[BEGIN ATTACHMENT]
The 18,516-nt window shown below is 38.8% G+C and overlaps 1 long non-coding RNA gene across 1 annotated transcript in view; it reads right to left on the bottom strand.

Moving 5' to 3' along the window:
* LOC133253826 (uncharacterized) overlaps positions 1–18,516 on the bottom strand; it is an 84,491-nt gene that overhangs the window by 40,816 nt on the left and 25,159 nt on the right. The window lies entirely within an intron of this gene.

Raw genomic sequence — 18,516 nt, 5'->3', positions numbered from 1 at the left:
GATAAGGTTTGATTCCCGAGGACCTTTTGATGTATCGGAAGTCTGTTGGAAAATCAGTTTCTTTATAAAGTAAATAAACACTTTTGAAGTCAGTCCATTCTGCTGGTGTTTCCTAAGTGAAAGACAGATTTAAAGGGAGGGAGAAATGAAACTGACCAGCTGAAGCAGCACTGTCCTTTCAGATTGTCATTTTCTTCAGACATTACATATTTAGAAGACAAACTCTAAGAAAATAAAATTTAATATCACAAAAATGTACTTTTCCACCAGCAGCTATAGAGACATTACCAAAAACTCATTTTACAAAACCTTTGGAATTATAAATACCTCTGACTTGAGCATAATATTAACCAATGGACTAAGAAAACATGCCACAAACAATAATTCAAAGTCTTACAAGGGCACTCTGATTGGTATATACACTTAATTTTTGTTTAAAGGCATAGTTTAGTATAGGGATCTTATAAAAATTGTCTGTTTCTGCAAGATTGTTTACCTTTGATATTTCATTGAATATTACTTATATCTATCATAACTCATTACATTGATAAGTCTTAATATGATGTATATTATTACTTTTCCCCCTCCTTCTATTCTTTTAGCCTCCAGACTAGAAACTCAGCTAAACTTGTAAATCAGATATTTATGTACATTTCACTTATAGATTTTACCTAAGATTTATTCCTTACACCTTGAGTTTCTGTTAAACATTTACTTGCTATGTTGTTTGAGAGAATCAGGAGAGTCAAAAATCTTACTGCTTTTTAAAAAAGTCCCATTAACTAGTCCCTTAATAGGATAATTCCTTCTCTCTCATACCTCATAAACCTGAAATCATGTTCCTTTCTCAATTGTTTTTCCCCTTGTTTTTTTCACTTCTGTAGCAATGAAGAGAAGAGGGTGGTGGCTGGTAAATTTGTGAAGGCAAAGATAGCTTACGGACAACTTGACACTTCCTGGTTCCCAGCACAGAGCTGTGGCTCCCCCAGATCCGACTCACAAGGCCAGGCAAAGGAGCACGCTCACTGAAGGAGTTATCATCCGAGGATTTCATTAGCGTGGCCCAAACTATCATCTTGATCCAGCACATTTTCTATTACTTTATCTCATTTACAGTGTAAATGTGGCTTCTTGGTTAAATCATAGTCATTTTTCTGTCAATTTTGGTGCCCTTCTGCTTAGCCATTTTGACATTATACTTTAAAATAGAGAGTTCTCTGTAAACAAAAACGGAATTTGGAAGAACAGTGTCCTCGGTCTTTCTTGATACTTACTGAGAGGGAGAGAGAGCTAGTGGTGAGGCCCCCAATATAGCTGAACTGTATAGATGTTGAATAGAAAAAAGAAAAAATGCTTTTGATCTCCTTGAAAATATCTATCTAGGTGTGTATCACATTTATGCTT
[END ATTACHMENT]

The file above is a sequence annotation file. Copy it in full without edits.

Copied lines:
The 18,516-nt window shown below is 38.8% G+C and overlaps 1 long non-coding RNA gene across 1 annotated transcript in view; it reads right to left on the bottom strand.

Moving 5' to 3' along the window:
* LOC133253826 (uncharacterized) overlaps positions 1–18,516 on the bottom strand; it is an 84,491-nt gene that overhangs the window by 40,816 nt on the left and 25,159 nt on the right. The window lies entirely within an intron of this gene.

Raw genomic sequence — 18,516 nt, 5'->3', positions numbered from 1 at the left:
GATAAGGTTTGATTCCCGAGGACCTTTTGATGTATCGGAAGTCTGTTGGAAAATCAGTTTCTTTATAAAGTAAATAAACACTTTTGAAGTCAGTCCATTCTGCTGGTGTTTCCTAAGTGAAAGACAGATTTAAAGGGAGGGAGAAATGAAACTGACCAGCTGAAGCAGCACTGTCCTTTCAGATTGTCATTTTCTTCAGACATTACATATTTAGAAGACAAACTCTAAGAAAATAAAATTTAATATCACAAAAATGTACTTTTCCACCAGCAGCTATAGAGACATTACCAAAAACTCATTTTACAAAACCTTTGGAATTATAAATACCTCTGACTTGAGCATAATATTAACCAATGGACTAAGAAAACATGCCACAAACAATAATTCAAAGTCTTACAAGGGCACTCTGATTGGTATATACACTTAATTTTTGTTTAAAGGCATAGTTTAGTATAGGGATCTTATAAAAATTGTCTGTTTCTGCAAGATTGTTTACCTTTGATATTTCATTGAATATTACTTATATCTATCATAACTCATTACATTGATAAGTCTTAATATGATGTATATTATTACTTTTCCCCCTCCTTCTATTCTTTTAGCCTCCAGACTAGAAACTCAGCTAAACTTGTAAATCAGATATTTATGTACATTTCACTTATAGATTTTACCTAAGATTTATTCCTTACACCTTGAGTTTCTGTTAAACATTTACTTGCTATGTTGTTTGAGAGAATCAGGAGAGTCAAAAATCTTACTGCTTTTTAAAAAAGTCCCATTAACTAGTCCCTTAATAGGATAATTCCTTCTCTCTCATACCTCATAAACCTGAAATCATGTTCCTTTCTCAATTGTTTTTCCCCTTGTTTTTTTCACTTCTGTAGCAATGAAGAGAAGAGGGTGGTGGCTGGTAAATTTGTGAAGGCAAAGATAGCTTACGGACAACTTGACACTTCCTGGTTCCCAGCACAGAGCTGTGGCTCCCCCAGATCCGACTCACAAGGCCAGGCAAAGGAGCACGCTCACTGAAGGAGTTATCATCCGAGGATTTCATTAGCGTGGCCCAAACTATCATCTTGATCCAGCACATTTTCTATTACTTTATCTCATTTACAGTGTAAATGTGGCTTCTTGGTTAAATCATAGTCATTTTTCTGTCAATTTTGGTGCCCTTCTGCTTAGCCATTTTGACATTATACTTTAAAATAGAGAGTTCTCTGTAAACAAAAACGGAATTTGGAAGAACAGTGTCCTCGGTCTTTCTTGATACTTACTGAGAGGGAGAGAGAGCTAGTGGTGAGGCCCCCAATATAGCTGAACTGTATAGATGTTGAATAGAAAAAAGAAAAAATGCTTTTGATCTCCTTGAAAATATCTATCTAGGTGTGTATCACATTTATGCTT